We touched down in Japan the day Princess Sayako surrendered her throne to marry a commoner. The sacrifice she made for love was straight out of a fairy tale and cast a romantic glow over our four-day stay. Although I'd already made 16 trips to Tokyo—I actually have more stores in Japan than in the United States—this was the first time I'd brought along my older daughter, Kit, who's seven, and my husband, Bill, who's a writer. When I go alone for business, I work nonstop: approving fabric swatches, fine-tuning designs to better suit the overseas market, crunching numbers. This time, I aimed to have some fun as well.
DAY 1: A LOOONG RIDE
As anyone who has traveled to Asia can attest, after being trapped on a plane for 14 hours, trying to entertain a small child—and limit TV viewing when a flat-screen is this close—well, it's a minor miracle if you disembark with your sanity. And, in our case, things went from bad to worse. At customs in Narita Airport, we were informed that my daughter's passport had expired (oops!) and that we'd need to straighten out the necessary paperwork at the American embassy before leaving the country. (Note to parents: kids' passports are good for only five years.)
After checking into our hotel, the members-only Uraku in posh Aoyama, we opted for a swim in the penthouse pool (an extra $25 for the pleasure). They made Bill cover up the dollar-sign tattoo on his left arm with gauze before we entered the gym area (tattoos are strongly associated with the Yakuza, the Japanese mafia), and I was none too crazy about the granny swim cap I was required to don. Kit, on the other hand, was happy as a clam, splashing around in this rooftop aquarium. We then showered, unpacked, and called it a night. Our pediatrician had said that if Kit couldn't sleep we could give her a nip of Benadryl, but it felt too much like slipping her a shot of whiskey.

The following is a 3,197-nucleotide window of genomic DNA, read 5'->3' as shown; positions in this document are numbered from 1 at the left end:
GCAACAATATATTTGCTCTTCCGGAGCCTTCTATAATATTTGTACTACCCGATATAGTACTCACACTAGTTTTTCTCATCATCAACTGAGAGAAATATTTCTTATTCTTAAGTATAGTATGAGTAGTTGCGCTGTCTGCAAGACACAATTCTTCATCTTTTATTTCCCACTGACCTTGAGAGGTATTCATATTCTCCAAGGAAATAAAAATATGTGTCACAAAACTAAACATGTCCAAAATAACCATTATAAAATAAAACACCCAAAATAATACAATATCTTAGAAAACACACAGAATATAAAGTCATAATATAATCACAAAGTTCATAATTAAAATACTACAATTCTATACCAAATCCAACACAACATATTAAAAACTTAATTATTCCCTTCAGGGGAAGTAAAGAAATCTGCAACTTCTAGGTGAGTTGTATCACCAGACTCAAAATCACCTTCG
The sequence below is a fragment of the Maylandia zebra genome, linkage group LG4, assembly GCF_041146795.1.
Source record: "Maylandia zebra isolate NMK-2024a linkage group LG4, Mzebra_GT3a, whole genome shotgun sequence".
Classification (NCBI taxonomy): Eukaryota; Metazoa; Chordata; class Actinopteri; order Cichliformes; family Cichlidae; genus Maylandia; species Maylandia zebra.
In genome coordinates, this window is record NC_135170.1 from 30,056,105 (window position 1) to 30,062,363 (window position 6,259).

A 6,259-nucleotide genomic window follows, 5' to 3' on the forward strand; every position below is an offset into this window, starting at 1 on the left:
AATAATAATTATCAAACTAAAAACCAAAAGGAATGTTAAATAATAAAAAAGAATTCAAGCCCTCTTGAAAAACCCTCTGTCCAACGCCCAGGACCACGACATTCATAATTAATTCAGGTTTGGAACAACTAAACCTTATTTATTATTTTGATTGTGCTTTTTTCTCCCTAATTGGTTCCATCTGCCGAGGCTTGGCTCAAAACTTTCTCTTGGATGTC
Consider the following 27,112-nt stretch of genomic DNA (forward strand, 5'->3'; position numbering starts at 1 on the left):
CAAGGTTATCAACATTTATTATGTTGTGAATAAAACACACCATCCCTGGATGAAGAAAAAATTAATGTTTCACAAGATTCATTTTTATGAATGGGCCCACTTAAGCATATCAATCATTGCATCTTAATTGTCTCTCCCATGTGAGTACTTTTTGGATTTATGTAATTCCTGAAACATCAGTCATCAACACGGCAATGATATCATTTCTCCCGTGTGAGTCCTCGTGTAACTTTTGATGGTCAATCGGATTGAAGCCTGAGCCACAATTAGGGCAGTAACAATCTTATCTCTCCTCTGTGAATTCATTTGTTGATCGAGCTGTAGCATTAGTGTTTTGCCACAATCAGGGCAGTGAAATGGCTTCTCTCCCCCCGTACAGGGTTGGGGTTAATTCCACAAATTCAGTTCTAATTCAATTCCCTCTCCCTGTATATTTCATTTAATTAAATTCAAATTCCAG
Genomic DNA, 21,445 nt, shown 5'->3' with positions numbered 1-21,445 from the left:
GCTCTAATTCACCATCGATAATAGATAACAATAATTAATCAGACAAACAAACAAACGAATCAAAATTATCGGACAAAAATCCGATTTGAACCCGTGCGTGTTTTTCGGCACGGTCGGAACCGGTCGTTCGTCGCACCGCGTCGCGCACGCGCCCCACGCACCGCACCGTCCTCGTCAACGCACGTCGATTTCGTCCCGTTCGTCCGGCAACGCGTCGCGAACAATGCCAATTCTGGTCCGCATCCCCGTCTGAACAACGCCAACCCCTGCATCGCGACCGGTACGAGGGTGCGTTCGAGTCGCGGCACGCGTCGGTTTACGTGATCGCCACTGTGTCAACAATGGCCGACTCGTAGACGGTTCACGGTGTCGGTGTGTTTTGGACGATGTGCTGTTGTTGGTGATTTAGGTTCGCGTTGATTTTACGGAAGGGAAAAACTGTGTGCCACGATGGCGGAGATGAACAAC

DAY 2: THE VIEW FROM 52 STORIES UP
Once we'd fueled up at the new Dean & Deluca outpost—cappuccinos for Bill and me and a fruit cup for Kit—we took a cab to Roppongi Hills, a honeycomb of high-end hotels, museums, stores, and restaurants. We explored Roku-Roku Plaza, home to an enormous Louise Bourgeois cast-iron spider (aaaahhh!), before heading 820 feet skyward in Mori Tower to Tokyo City View, its observation deck. Pressed up against the glass, Kit immediately spotted Tokyo Tower, the red replica of the Eiffel Tower, which she recognized from her favorite book, Madeline. I pointed out a patch of treetops in the distance—the Imperial Palace grounds, where Emperor Akihito and his family reside in a castle surrounded by a moat. It was like Cinderella come to life for Kit, this idea of a country where royals are real, taxis have little doilies on their headrests, and everybody bows to each other.
The thrills continued one flight up at the Mori Art Museum, which always has something interesting on display. Imagine a blue-chip gallery atop the Empire State Building and you'll know what this experience is all about. Art was my major in college, before I fell into fashion, and Bill and I are avid photography collectors; searching for new talent on the contemporary scene is always a big part of travel for us. Here, we checked out the gallery's retrospective on Hiroshi Sugimoto, the celebrated Japanese photographer known for his lonely images of blank movie-theater screens. Kit loved his photos of wax figures that look so lifelike you'd swear they were alive.
Returning to earth, we hopped on the sleek underground Metro and headed for the Imperial Palace's East Garden, where Kit ran willy-nilly across the serpentine paths and lush lawns. She said the gardens reminded her of New York's Central Park: a wooded sanctuary plopped down in the middle of concrete and steel giants. (Isn't it funny how, even in childhood, we look for ways to make the places we stumble across relatable to the ones we know?) But there's nothing back home like Japan's crooked black pines, which are called kuro-matsu—they look like something Dr. Seuss would have dreamed up. You really know you're out of your environment when even the foliage is alien.
Whenever we travel, I stash granola bars and loose crayons in my purse. I also try to have the addresses of a couple of toy stores on hand, in case Kit starts to melt down (read: needs a bribe to forge on). Kiddy Land, right across from hipster Cat Street, is full of high-pitched squeals, spinning wheels, and busy hands. We ripped through its five stories faster than you can say "Tamagotchi" and left with a doll whose head is shaped like a tofu cube. We continued on to the Ginza district, Tokyo's Fifth Avenue, and came across the flagship store for Uniqlo—the Gap of Japan. My husband got a bright-green cashmere V-neck; Kit picked out a pair of pink cords and fuzzy, snow-white mittens. Kit also got a beading set at our last stop, Hakuhinkan Toy Park. Back at our hotel room, she melted the beads together with a hair dryer.